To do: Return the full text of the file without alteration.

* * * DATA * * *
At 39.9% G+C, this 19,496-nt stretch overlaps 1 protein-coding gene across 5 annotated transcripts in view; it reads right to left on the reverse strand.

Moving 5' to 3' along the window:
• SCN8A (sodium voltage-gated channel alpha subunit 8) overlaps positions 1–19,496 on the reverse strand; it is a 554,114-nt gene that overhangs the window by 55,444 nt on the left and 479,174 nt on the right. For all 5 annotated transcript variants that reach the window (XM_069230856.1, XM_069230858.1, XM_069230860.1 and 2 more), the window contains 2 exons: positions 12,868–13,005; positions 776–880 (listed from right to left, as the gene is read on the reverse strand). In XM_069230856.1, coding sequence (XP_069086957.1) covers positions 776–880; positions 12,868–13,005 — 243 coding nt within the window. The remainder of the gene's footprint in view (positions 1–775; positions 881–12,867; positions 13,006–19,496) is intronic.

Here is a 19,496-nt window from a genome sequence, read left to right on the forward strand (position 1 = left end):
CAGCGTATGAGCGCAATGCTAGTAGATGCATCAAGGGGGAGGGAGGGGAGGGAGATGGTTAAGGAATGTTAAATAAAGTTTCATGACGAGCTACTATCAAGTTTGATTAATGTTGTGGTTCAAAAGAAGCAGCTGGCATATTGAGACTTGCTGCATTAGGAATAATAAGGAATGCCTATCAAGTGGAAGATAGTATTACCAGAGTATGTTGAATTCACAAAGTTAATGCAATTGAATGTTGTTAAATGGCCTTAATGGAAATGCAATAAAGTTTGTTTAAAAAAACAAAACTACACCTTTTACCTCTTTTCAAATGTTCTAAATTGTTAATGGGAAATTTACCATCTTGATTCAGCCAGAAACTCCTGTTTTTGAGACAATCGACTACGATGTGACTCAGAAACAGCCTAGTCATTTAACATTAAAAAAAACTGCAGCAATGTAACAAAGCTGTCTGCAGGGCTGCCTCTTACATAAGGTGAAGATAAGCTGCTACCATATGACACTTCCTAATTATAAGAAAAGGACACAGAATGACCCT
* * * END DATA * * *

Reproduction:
At 39.9% G+C, this 19,496-nt stretch overlaps 1 protein-coding gene across 5 annotated transcripts in view; it reads right to left on the reverse strand.

Moving 5' to 3' along the window:
• SCN8A (sodium voltage-gated channel alpha subunit 8) overlaps positions 1–19,496 on the reverse strand; it is a 554,114-nt gene that overhangs the window by 55,444 nt on the left and 479,174 nt on the right. For all 5 annotated transcript variants that reach the window (XM_069230856.1, XM_069230858.1, XM_069230860.1 and 2 more), the window contains 2 exons: positions 12,868–13,005; positions 776–880 (listed from right to left, as the gene is read on the reverse strand). In XM_069230856.1, coding sequence (XP_069086957.1) covers positions 776–880; positions 12,868–13,005 — 243 coding nt within the window. The remainder of the gene's footprint in view (positions 1–775; positions 881–12,867; positions 13,006–19,496) is intronic.

Here is a 19,496-nt window from a genome sequence, read left to right on the forward strand (position 1 = left end):
CAGCGTATGAGCGCAATGCTAGTAGATGCATCAAGGGGGAGGGAGGGGAGGGAGATGGTTAAGGAATGTTAAATAAAGTTTCATGACGAGCTACTATCAAGTTTGATTAATGTTGTGGTTCAAAAGAAGCAGCTGGCATATTGAGACTTGCTGCATTAGGAATAATAAGGAATGCCTATCAAGTGGAAGATAGTATTACCAGAGTATGTTGAATTCACAAAGTTAATGCAATTGAATGTTGTTAAATGGCCTTAATGGAAATGCAATAAAGTTTGTTTAAAAAAACAAAACTACACCTTTTACCTCTTTTCAAATGTTCTAAATTGTTAATGGGAAATTTACCATCTTGATTCAGCCAGAAACTCCTGTTTTTGAGACAATCGACTACGATGTGACTCAGAAACAGCCTAGTCATTTAACATTAAAAAAAACTGCAGCAATGTAACAAAGCTGTCTGCAGGGCTGCCTCTTACATAAGGTGAAGATAAGCTGCTACCATATGACACTTCCTAATTATAAGAAAAGGACACAGAATGACCCT